Category Archives: Musical Experience

Found Sounds: Music from the mundane

 

‘Hearing’ Music:

Whenever I am on a train, I find myself hypnotised by the sound of the wheels on the track and the rhythmic ‘rattle’ that this produces in the carriage. Similarly, when at a queuing to pay at the supermarket, I love to stand and listen to the sound of the ‘beeps’ produced when items are scanned at the different checkouts, the differences in pitch (probably due to the relative distances) and the sometimes ‘rhythmic’ effect of the beeps occurring at random intervals. When I’m in a traffic jam in a car, I can amuse myself for long periods of time by simply listening to the ‘music’ created by the interaction of the indicator’s clicking sound and the swoosh of the windscreen wipers, slowly moving in and out of phase with each other. When using a photocopier it is not uncommon to see me nodding my head, in time with the mechanistic ‘groove’ of the machine, as if I was listening to music on headphones.

When I tell people about this, or when people observe me absent-mindedly humming as I invent bass lines that compliment the metronomic ‘tick-tock’ of the car indicator, or tapping additional layers of rhythmic patterns over the incessant ‘clickity-clack’ of the train, some people think I’m mad, some think I’m just a muso-geek and others seem to understand and even recognise this behaviour in themselves. Regardless of what other people may think, I find that I derive genuine and meaningful musical experiences from sounds that other people may regard as noise, or indeed, that they may subconsciously ‘block out’. This does not surprise me, I am fully aware of the subjectivity of musical experience, but it does intrigue me. Consequently, in recent years, I have started to use this idea in my teaching and, most recently, in the context of a 1st year undergraduate course I teach in Popular Music Composition at Edinburgh Napier University.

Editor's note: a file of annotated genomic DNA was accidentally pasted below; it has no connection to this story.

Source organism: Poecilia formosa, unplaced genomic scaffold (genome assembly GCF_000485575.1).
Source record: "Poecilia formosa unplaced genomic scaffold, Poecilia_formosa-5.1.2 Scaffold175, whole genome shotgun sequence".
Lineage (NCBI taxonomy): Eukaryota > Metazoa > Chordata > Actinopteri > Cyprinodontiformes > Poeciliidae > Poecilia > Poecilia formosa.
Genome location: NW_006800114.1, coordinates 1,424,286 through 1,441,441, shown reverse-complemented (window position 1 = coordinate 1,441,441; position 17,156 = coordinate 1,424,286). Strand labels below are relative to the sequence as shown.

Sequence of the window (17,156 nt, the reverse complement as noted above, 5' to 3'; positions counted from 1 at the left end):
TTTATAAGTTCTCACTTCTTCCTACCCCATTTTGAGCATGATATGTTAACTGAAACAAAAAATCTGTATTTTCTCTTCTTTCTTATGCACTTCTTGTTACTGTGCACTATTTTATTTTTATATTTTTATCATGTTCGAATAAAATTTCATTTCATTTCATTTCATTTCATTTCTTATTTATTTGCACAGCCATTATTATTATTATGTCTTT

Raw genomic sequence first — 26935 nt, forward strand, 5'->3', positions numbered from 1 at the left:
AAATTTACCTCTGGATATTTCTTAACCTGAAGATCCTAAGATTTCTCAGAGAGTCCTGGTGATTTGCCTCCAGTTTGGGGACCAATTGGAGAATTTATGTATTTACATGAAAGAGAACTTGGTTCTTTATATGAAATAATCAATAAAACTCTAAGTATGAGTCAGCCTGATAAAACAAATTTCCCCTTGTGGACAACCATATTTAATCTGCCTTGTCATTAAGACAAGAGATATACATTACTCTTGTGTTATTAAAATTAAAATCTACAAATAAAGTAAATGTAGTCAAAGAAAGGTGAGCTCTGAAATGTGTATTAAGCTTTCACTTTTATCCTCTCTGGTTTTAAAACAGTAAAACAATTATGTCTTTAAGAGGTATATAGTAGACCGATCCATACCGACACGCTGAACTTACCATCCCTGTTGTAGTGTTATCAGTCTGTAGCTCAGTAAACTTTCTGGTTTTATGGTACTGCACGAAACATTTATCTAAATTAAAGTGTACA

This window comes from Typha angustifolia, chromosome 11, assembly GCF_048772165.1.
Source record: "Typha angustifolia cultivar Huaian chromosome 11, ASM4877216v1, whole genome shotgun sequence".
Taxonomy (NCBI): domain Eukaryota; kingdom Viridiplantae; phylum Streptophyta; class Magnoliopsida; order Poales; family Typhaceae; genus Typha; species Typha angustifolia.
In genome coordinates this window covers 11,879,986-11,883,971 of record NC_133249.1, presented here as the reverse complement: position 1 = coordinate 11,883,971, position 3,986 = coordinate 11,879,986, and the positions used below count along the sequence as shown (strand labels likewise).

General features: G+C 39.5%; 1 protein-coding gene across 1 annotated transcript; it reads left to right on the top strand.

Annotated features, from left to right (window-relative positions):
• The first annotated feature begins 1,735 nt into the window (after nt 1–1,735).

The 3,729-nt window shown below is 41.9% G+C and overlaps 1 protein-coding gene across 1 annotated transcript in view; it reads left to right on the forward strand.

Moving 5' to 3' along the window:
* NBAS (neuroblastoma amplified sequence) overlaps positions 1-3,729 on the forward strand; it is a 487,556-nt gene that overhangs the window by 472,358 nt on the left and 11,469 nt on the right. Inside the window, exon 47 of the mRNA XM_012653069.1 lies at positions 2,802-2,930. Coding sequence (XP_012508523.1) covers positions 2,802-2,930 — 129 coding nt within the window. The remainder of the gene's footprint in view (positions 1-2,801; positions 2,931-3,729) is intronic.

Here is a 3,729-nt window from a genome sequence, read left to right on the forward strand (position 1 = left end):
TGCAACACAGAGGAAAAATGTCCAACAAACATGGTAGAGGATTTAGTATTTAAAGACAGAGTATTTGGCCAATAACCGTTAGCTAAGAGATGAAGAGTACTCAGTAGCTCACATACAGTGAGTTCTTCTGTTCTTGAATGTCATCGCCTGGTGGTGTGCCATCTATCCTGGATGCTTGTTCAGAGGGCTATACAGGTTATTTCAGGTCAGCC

‘Collecting’ Sounds:

In week 2 of my composition course (after the initial introductory lecture) I ask my students to attend class with some sort of hand-held recording device. After a preparatory discussion about sampling and related issues, we head out into the campus (and beyond) in search of sounds that we feel are ‘interesting’ and that are/could be considered ‘musical’. The term ‘musical’ is deliberately used as a problematic and ambiguous word as the intention is for the students to decide what this word means, and why. I want my students to start to listen to sounds in their environment analytically, to think about the ways in which sound is perceived, and to consider the ways in which ‘music’ can be found (or drawn from) unexpected sources.